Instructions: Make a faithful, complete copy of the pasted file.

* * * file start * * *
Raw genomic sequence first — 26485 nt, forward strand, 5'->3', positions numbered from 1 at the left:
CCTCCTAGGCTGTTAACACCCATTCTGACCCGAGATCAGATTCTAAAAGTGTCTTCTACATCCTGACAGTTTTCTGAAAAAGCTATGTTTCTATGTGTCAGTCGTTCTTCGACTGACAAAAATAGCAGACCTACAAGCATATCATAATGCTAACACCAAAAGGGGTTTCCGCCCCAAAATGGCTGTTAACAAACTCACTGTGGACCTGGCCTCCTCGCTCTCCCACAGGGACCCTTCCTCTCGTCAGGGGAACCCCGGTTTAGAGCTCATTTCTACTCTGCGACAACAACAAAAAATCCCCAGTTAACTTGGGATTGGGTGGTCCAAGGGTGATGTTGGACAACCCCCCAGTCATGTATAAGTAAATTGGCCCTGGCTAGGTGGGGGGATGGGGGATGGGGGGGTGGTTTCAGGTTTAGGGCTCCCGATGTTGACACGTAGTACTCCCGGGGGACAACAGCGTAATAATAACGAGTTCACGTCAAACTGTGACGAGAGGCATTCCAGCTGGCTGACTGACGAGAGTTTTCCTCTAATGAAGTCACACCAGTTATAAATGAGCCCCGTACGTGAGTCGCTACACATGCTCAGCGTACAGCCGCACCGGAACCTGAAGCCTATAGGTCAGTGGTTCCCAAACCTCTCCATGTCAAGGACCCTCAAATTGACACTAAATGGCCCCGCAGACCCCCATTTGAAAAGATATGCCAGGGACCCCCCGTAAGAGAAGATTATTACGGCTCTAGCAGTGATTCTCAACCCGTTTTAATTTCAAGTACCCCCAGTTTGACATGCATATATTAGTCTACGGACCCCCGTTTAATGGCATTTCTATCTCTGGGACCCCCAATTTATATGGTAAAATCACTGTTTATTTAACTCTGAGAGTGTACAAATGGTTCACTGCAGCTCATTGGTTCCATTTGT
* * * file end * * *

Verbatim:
Raw genomic sequence first — 26485 nt, forward strand, 5'->3', positions numbered from 1 at the left:
CCTCCTAGGCTGTTAACACCCATTCTGACCCGAGATCAGATTCTAAAAGTGTCTTCTACATCCTGACAGTTTTCTGAAAAAGCTATGTTTCTATGTGTCAGTCGTTCTTCGACTGACAAAAATAGCAGACCTACAAGCATATCATAATGCTAACACCAAAAGGGGTTTCCGCCCCAAAATGGCTGTTAACAAACTCACTGTGGACCTGGCCTCCTCGCTCTCCCACAGGGACCCTTCCTCTCGTCAGGGGAACCCCGGTTTAGAGCTCATTTCTACTCTGCGACAACAACAAAAAATCCCCAGTTAACTTGGGATTGGGTGGTCCAAGGGTGATGTTGGACAACCCCCCAGTCATGTATAAGTAAATTGGCCCTGGCTAGGTGGGGGGATGGGGGATGGGGGGGTGGTTTCAGGTTTAGGGCTCCCGATGTTGACACGTAGTACTCCCGGGGGACAACAGCGTAATAATAACGAGTTCACGTCAAACTGTGACGAGAGGCATTCCAGCTGGCTGACTGACGAGAGTTTTCCTCTAATGAAGTCACACCAGTTATAAATGAGCCCCGTACGTGAGTCGCTACACATGCTCAGCGTACAGCCGCACCGGAACCTGAAGCCTATAGGTCAGTGGTTCCCAAACCTCTCCATGTCAAGGACCCTCAAATTGACACTAAATGGCCCCGCAGACCCCCATTTGAAAAGATATGCCAGGGACCCCCCGTAAGAGAAGATTATTACGGCTCTAGCAGTGATTCTCAACCCGTTTTAATTTCAAGTACCCCCAGTTTGACATGCATATATTAGTCTACGGACCCCCGTTTAATGGCATTTCTATCTCTGGGACCCCCAATTTATATGGTAAAATCACTGTTTATTTAACTCTGAGAGTGTACAAATGGTTCACTGCAGCTCATTGGTTCCATTTGT